Summary of

The Struggling Artist at 86


Takeaways

0.8 min

I’m reminded of how important it is to market one’s own work. This is a rather melancholic, beautiful story. Plus, this part:

Now the Bertschmanns find themselves in a tenuous financial position. Mr. Bertschmann no longer does much graphic design, and Mrs. Bertschmann recently retired as the executive director of the Huguenot Society of America. She said that they have been “suffering financially.” Despite living in a lofty one-bedroom apartment near the South Street Seaport, they are retired renters who will not benefit from the gentrification of the neighborhood.

The retired renters part gets to me. Apparently they never bought an apartment because they were so busy leading ‘creative, exhilarating NY lives’. I can see myself falling prey to this — they successfully raised a daughter, lived reasonably ‘in an affordable duplex in the most cinematic part of the West Village’, and never planned too far ahead. My generation probably can’t afford that.

Overall, good PR piece, but still enlightening, in a ‘quick, snapshot of life’ way.


Snippets

Over the years there were some exhibitions and acquisitions, notably a 140-work retrospective in 1997 of both his commercial and fine art in Basel, Switzerland, where Mr. Bertschmann was born and raised. But these accomplishments never amounted to a self-sustaining fine art career. As he reached his 80s, humility and obscurity started getting old, and costly.

Now the Bertschmanns find themselves in a tenuous financial position. Mr. Bertschmann no longer does much graphic design, and Mrs. Bertschmann recently retired as the executive director of the Huguenot Society of America. She said that they have been “suffering financially.” Despite living in a lofty one-bedroom apartment near the South Street Seaport, they are retired renters who will not benefit from the gentrification of the neighborhood.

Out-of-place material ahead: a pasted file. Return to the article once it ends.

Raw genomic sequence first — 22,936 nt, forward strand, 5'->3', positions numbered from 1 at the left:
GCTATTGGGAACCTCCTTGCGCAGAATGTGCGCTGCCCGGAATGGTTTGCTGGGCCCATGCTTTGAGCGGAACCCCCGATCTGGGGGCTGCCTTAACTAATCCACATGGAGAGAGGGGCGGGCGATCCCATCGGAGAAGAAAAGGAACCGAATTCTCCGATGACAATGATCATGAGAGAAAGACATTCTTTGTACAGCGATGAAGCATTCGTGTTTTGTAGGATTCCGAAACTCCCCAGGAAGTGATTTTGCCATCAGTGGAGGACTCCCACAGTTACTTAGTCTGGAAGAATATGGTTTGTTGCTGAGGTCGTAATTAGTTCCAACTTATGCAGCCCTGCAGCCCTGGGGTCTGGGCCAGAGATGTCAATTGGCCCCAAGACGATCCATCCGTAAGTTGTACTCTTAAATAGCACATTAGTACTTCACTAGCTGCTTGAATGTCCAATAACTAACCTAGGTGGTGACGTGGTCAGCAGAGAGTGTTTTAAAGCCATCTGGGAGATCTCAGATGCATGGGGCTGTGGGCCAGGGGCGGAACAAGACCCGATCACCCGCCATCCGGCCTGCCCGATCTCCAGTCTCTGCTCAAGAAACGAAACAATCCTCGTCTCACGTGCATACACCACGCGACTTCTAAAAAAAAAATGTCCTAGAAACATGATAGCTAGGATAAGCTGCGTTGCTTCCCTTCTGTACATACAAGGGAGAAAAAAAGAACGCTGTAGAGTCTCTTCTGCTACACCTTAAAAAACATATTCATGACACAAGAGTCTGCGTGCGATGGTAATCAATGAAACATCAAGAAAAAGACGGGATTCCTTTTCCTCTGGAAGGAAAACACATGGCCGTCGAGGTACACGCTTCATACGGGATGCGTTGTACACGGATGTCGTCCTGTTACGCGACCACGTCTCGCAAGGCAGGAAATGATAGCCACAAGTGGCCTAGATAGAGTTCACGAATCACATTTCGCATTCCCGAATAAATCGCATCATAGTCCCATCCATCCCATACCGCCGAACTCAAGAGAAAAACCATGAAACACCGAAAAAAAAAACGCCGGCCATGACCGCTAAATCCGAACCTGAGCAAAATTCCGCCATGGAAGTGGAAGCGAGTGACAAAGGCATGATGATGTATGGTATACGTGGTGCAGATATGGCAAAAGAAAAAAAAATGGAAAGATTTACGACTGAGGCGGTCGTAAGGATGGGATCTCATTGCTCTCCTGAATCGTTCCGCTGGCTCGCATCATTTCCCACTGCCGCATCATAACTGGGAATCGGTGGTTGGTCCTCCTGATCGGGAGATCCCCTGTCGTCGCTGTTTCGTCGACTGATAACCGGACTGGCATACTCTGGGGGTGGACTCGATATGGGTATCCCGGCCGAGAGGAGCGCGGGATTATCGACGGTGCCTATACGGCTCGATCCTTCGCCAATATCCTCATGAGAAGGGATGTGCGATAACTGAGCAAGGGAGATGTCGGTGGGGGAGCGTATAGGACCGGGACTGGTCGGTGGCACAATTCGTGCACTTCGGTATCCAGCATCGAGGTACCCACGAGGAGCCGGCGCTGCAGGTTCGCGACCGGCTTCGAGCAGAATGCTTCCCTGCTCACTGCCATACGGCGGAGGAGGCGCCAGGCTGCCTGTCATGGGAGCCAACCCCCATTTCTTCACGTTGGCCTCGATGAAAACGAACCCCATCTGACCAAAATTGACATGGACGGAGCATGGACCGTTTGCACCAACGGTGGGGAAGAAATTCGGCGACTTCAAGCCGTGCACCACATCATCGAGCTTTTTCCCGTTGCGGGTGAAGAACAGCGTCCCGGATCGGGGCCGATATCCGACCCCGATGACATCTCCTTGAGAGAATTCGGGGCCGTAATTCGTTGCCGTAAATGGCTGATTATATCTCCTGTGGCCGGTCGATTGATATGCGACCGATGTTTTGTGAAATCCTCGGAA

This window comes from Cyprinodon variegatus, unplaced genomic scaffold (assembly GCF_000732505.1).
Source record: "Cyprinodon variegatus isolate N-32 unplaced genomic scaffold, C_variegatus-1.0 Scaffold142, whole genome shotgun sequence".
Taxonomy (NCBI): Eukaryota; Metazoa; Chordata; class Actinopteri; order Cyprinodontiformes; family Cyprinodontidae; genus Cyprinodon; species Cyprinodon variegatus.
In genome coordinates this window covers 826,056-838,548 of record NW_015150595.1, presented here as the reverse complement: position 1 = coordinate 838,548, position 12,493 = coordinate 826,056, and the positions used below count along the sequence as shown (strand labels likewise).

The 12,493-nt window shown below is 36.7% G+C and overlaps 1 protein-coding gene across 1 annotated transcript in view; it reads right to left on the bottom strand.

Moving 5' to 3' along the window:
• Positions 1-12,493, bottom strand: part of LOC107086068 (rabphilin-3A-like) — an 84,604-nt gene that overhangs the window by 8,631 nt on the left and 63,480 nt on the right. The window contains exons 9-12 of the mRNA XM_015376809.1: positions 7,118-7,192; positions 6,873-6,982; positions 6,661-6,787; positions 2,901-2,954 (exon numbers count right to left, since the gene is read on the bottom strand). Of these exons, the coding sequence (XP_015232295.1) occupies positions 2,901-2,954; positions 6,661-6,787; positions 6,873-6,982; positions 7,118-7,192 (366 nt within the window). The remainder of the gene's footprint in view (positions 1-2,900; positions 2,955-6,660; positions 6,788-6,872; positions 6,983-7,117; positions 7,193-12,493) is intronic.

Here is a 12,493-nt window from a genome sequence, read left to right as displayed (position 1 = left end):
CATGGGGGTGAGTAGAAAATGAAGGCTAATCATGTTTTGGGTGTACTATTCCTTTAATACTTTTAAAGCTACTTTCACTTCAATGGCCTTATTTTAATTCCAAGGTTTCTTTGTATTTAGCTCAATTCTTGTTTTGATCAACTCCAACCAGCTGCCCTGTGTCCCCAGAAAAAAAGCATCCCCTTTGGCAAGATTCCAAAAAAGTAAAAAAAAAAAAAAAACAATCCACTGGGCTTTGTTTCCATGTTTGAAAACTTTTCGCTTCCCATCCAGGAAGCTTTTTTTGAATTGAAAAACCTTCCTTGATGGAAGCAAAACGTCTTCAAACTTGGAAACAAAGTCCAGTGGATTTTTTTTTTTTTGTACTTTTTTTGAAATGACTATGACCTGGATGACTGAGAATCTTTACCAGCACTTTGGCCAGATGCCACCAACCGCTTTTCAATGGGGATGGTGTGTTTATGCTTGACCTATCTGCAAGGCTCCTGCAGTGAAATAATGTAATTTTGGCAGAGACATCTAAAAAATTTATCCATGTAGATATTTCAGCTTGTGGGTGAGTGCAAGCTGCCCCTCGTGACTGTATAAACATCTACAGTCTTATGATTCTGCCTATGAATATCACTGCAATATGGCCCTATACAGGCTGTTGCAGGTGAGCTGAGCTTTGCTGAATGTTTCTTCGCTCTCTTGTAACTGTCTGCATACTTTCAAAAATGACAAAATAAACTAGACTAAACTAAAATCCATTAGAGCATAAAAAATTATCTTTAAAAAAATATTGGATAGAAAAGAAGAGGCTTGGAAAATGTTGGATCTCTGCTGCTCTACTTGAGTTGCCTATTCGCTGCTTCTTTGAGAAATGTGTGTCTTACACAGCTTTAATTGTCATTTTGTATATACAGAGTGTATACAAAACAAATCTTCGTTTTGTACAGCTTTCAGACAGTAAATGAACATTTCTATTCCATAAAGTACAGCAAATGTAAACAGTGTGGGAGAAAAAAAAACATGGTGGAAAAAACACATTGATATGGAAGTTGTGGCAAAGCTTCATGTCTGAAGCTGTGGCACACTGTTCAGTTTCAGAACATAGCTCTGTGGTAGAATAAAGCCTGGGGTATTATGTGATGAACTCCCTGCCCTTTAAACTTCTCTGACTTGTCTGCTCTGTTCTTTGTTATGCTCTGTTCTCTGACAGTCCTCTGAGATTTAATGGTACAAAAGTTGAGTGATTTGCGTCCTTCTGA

Mr. Bertschmann is an elfin man with comely features and a warm smile, Mrs. Bertschmann a strikingly beautiful woman of 85. Last month, both of them were neatly dressed in similar gray V-neck sweaters as they nervously prepared their apartment for the gallerists’ visit. He rarely fails to apologize for what he calls the mess in the living room, where his artwork rests against walls and sits on and in numerous metal cabinets. But the space isn’t remotely untidy. His wife explains his fastidiousness by pointing out, “He’s Swiss.”

Of course, at some point they should have bought an apartment, an option that Mrs. Bertschmann said they considered “so many times.” But they were busy leading creative, exhilarating New York lives. They spent 40 years in an affordable duplex in the most cinematic part of the West Village, so why move? They raised a daughter (Isabelle Kellogg, now a luxury marketer with a grown daughter of her own) and had interesting friends and neighbors, like an editor who worked with Diana Vreeland at Vogue and later Graydon Carter, the longtime Vanity Fair editor, who bought the townhouse next door. Every summer they took a hiking vacation in the Swiss Alps and visited Mr. Bertschmann’s family in Basel.

While Mr. Falk views the big picture, Mr. Bertschmann trains his eye on the sketch pad directly in front of him. Every day without fail, he continues to put pencil to paper with such single-minded focus that he doesn’t see his own career arc, or plan for the future. The other day, a guest raised the subject of where he hoped his body of work would end up after he was gone. He appeared genuinely stumped. “Actually,” he said, “I’ve never given it a thought.”